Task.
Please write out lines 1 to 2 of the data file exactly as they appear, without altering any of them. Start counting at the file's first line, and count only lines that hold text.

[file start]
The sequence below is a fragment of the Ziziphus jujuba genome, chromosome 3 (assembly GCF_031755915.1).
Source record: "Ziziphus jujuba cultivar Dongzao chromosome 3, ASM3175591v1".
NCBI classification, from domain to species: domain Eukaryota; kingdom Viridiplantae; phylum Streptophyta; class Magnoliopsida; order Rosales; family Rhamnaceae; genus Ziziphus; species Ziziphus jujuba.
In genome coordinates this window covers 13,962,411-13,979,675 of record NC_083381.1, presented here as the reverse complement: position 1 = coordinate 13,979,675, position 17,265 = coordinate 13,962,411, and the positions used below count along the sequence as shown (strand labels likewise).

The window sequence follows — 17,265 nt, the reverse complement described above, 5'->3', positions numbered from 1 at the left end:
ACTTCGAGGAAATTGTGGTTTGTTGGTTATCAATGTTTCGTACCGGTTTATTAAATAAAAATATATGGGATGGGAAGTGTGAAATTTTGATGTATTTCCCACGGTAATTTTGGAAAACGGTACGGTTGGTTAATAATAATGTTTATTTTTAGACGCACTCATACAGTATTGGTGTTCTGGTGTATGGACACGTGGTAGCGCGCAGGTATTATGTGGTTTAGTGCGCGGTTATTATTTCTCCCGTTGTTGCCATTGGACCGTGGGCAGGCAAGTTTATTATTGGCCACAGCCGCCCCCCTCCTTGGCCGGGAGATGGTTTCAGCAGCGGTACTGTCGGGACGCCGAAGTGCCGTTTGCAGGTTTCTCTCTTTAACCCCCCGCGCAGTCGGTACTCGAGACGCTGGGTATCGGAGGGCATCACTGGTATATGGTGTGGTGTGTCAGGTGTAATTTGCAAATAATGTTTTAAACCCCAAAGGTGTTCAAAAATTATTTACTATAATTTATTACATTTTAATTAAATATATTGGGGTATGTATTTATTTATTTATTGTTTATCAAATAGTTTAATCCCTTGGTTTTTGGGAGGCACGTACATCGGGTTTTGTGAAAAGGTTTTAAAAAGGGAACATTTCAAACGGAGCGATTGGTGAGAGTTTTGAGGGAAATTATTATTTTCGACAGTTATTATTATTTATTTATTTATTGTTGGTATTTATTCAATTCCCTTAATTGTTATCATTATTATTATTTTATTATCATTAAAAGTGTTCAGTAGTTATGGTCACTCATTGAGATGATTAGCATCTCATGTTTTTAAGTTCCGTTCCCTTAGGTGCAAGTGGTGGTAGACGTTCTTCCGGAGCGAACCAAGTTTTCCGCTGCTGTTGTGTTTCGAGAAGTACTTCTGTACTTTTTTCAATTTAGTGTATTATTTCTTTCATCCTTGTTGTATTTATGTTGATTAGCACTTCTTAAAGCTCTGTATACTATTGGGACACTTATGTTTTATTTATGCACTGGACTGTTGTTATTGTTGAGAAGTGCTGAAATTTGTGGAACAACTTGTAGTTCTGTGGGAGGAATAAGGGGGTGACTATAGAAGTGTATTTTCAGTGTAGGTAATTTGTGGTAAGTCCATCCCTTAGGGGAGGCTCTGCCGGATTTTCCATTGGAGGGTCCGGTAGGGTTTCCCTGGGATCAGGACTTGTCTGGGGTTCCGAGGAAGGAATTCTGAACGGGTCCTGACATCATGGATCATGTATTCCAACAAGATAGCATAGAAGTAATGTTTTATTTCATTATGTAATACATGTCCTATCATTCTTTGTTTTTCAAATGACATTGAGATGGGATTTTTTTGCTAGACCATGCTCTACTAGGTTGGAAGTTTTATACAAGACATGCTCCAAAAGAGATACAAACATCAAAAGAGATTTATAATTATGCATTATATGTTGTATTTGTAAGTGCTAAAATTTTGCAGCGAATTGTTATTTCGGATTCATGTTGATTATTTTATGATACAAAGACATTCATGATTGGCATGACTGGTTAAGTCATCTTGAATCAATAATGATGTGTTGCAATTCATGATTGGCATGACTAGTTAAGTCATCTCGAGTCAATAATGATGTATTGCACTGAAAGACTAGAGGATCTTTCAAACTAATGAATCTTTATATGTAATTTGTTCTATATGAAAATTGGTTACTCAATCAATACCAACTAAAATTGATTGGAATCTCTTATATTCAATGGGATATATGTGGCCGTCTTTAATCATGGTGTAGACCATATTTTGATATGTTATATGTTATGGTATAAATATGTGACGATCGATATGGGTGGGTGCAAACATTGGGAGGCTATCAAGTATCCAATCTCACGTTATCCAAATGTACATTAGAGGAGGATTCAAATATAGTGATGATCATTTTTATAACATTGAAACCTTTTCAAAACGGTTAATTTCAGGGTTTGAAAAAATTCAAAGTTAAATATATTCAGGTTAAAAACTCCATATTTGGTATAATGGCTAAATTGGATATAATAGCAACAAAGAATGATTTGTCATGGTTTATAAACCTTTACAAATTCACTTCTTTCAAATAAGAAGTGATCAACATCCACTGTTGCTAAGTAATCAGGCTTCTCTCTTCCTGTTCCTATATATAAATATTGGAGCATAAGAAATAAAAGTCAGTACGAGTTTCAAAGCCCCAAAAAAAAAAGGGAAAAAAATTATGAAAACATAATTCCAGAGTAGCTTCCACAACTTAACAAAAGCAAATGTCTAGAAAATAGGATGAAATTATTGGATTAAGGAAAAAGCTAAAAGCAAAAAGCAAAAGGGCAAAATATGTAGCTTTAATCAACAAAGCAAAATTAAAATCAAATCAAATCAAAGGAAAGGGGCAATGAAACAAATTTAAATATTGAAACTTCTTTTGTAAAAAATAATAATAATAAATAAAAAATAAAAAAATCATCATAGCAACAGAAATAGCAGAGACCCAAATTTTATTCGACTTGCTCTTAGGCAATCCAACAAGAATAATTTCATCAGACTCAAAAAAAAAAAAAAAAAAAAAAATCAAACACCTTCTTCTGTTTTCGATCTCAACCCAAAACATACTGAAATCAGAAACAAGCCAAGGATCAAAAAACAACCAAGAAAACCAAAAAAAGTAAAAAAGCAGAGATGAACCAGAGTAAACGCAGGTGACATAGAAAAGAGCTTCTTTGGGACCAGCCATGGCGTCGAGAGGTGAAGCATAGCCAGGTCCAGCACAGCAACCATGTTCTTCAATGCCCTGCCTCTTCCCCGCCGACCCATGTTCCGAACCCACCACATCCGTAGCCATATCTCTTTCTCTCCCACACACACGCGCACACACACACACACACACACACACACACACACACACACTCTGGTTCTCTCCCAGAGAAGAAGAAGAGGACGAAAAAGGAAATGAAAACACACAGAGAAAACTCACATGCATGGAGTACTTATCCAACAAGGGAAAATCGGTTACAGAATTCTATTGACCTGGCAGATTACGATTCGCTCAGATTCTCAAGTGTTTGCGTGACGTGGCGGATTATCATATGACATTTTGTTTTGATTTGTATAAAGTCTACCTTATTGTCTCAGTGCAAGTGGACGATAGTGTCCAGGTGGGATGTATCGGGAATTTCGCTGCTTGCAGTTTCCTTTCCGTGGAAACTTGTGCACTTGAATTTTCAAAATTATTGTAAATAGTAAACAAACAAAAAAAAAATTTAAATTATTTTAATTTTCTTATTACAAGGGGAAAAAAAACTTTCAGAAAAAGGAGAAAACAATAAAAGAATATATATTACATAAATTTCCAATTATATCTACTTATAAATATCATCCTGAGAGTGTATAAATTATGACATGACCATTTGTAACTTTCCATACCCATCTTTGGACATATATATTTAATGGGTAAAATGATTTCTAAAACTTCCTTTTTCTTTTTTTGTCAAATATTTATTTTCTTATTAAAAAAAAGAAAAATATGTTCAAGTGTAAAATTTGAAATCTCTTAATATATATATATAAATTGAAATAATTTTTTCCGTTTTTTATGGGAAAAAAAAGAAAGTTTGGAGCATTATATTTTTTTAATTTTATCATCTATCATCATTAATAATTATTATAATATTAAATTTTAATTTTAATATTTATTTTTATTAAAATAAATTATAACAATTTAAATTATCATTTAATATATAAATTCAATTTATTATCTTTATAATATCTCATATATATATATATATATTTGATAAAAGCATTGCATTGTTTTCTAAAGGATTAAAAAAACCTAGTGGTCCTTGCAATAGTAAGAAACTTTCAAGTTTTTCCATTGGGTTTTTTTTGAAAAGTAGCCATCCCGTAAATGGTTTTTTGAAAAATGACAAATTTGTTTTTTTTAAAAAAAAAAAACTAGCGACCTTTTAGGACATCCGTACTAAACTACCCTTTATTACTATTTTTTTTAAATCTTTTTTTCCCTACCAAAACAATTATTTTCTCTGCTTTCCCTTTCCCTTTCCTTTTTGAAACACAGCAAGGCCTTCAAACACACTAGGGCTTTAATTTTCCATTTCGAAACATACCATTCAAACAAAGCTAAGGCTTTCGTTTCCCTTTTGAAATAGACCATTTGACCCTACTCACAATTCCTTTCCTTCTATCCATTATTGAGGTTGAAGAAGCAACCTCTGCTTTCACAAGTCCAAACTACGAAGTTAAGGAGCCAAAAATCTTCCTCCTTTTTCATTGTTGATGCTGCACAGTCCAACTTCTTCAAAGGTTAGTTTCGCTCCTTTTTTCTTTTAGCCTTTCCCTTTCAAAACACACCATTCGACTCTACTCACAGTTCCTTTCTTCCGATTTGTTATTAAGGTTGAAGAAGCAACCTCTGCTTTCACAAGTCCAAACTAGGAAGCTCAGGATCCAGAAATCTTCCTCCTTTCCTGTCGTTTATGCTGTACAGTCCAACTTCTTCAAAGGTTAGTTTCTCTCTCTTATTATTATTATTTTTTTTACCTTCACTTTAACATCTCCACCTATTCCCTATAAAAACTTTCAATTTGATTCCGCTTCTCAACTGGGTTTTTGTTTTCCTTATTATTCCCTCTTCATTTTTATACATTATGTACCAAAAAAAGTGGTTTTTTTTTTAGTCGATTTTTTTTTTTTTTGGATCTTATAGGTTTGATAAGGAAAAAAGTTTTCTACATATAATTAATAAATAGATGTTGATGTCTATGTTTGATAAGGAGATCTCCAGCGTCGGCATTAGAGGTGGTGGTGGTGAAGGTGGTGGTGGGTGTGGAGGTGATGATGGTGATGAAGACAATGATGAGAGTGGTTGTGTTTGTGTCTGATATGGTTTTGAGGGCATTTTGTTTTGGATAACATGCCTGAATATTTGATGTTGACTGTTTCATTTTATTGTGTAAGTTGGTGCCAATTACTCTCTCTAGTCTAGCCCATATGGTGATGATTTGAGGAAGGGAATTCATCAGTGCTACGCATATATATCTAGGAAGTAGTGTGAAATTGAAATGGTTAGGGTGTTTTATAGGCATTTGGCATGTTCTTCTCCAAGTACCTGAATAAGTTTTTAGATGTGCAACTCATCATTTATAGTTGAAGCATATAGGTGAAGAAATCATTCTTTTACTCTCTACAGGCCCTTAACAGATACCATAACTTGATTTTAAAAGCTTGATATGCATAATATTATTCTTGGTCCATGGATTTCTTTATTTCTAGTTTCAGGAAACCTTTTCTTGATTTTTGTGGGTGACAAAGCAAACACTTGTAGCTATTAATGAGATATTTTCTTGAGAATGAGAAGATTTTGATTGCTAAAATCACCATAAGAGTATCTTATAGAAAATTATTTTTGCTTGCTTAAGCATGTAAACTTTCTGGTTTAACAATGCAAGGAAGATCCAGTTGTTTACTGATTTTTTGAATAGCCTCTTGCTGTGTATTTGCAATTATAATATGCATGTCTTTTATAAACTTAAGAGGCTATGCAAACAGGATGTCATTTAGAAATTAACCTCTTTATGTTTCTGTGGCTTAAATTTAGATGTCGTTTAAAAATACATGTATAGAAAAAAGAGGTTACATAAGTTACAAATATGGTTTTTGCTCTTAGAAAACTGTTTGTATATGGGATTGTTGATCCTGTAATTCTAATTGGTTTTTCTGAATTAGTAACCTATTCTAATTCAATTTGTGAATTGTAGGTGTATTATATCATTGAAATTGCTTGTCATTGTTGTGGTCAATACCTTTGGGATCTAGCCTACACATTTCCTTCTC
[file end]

The sequence below is a fragment of the Ziziphus jujuba genome, chromosome 3 (assembly GCF_031755915.1).
Source record: "Ziziphus jujuba cultivar Dongzao chromosome 3, ASM3175591v1".